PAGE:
How to make Onion Bhajis at home is a question I get asked a lot! It’s one of the most common questions in my Indian cooking classes. Honestly, I don’t know anyone who doesn’t love Onion Bhajis, with the exception of my mother in law, of course. And her brother in law it would seem.
Tomorrow is Eid ul Adha and I have an order for 200 of these for a celebration dinner from one of my clients, along with the usual bryani, naans and a couple of curries.
Eid ul Adha is also known as the festival of sacrifice. It is one of the two Eids celebrated by Muslims around the world, commemorating Abraham’s willingness to sacrifice his son Ishmael in the name of God, only to be stopped by the Archangel Gabriel and told that it was the greatest test of his faith. We all know this story, don’t we? It would seem we are not so different after all. Eid ul Adha also celebrates the completion of the hajj, the annual pilgrimage by many to Mecca, one of the 5 pillars of Islam.
It is also a day to think of others and to transcend the needs of the self as those who can afford it will sacrifice a lamb or share in the sacrificing of one. One third of whatever you can afford to sacrifice is kept for the family, one third for the neighbours and the final one third to the poor and needy. A wonderful act of charity.
Cultural lesson of the day over! You’ll see from the recipe that onion bhajis are very quick and easy to make at home. And the best thing is, you can even make it ahead (see below). They make great lunchbox fillers too, for adults and kids alike. Onion bhajis are standard starters at Indian restaurants and you can serve them with any condiment you like, like the popular raita and and mango chutney. Take a look at the recipe for Za’atar Yoghurt for a different raita than you’re usually used to.
Make Ahead: You can even make them the day before, place them in the fridge, covered, and reheat in the oven at 200˚C/400˚F for 8-10 minutes when you want them.
Just a quick note on the recipe: make the bhajis hotter/spicier by using more chillies or chilli powder. If you’ve never made Onion Bhajis at home, now’s your chance, let me know how it goes!
- 90g/3 oz gram (chickpea/garbanzo) flour
- 60g/2 oz rice flour
- 1 tsp salt
- half tsp red chilli powder
- half tsp ground turmeric
- 1 tbsp of butter, melted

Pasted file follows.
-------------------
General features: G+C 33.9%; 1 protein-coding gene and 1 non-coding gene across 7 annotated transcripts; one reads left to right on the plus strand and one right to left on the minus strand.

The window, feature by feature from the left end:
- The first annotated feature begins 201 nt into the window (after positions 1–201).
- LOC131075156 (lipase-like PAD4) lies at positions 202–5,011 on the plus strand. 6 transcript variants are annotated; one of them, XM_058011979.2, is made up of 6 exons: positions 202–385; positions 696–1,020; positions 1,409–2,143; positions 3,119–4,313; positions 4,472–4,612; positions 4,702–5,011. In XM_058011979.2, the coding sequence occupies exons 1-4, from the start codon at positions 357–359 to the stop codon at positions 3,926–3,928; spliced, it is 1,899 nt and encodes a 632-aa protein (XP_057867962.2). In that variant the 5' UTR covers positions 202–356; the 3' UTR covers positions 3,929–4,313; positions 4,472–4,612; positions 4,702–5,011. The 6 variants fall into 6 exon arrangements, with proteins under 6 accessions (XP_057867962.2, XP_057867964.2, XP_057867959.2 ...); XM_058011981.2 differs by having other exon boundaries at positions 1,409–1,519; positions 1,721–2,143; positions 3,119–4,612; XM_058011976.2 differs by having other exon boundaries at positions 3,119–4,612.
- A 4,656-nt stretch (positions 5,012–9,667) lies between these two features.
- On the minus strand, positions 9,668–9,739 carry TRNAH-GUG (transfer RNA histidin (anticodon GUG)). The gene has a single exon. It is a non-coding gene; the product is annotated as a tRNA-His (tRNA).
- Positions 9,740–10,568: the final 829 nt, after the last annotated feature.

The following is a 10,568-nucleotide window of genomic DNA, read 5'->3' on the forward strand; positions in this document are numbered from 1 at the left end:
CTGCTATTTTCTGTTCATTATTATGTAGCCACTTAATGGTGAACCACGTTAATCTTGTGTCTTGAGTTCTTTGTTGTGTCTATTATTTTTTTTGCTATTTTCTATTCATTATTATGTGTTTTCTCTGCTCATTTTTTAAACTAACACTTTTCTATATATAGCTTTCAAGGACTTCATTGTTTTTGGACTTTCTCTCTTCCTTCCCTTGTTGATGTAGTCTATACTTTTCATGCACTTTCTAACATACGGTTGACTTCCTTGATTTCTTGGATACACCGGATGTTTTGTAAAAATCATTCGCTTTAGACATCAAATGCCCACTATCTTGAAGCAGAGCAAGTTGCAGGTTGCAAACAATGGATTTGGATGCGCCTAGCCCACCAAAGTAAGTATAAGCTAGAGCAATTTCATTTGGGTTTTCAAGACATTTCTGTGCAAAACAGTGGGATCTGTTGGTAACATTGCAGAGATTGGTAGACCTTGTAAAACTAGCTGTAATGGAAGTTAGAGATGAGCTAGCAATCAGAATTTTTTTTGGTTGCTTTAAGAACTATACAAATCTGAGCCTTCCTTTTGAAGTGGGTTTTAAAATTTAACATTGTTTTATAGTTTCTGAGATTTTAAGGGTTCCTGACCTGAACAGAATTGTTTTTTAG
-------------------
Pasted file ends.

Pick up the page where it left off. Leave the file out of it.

- 1 tbsp lemon juice
- 3 white onions, finely sliced
- 1 - 2 green chillies, (to taste) finely chopped
- 2 garlic cloves, finely chopped
- 2.5cm/1” ginger, grated or finely chopped
- Small handful fresh coriander (cilantro) leaves, chopped
- quarter tsp fennel seeds
- quarter tsp cumin seeds
- 500ml/2 cups of vegetable oil, for frying
- Water as needed for the bhaji
- A bowl of water for your hands when frying
- Place the flours, salt, chilli and turmeric powders into a large mixing bowl and mix briefly, no need to sift.
- Add the melted butter and lemon juice and just enough water to form a thick batter.
- Now add the onions, chillies, garlic, ginger, fresh coriander leaves, fennel and cumin and mix thoroughly to get a thick mix. You might need a little more water to lighten it ever so slightly. It doesn’t want to be runny, it wants to be thick enough so that the batter clings to the onions and you can shape it into balls.
- Heat the oil in a wok, balti or deep saucepan over medium high heat. TIP: Drop a tiny bit of batter in the oil. If the batter rises immediately then it’s hot enough to fry.
- Place the bowl of water for your hands close to the wok. We are going to fry our bhajis in batches, how many at a time depends on the size of your wok/pan.
- Line a large plate with 2-3 layers of kitchen paper for the cooked bhajis, to soak up excess oil.
- Wet your hands and shape the bhajis. You could either shape them as balls or flatten them into patties, I prefer them flattened.
- Drop about 5 bhajis into the hot oil.
- Fry until they are a fairly uniform brown all over, about 3-4 minutes. Turn them around a little during frying to achieve uniformity.
- Place the cooked bhajis on the paper lined plate and continue cooking the rest.
- Serve hot or at room temperature.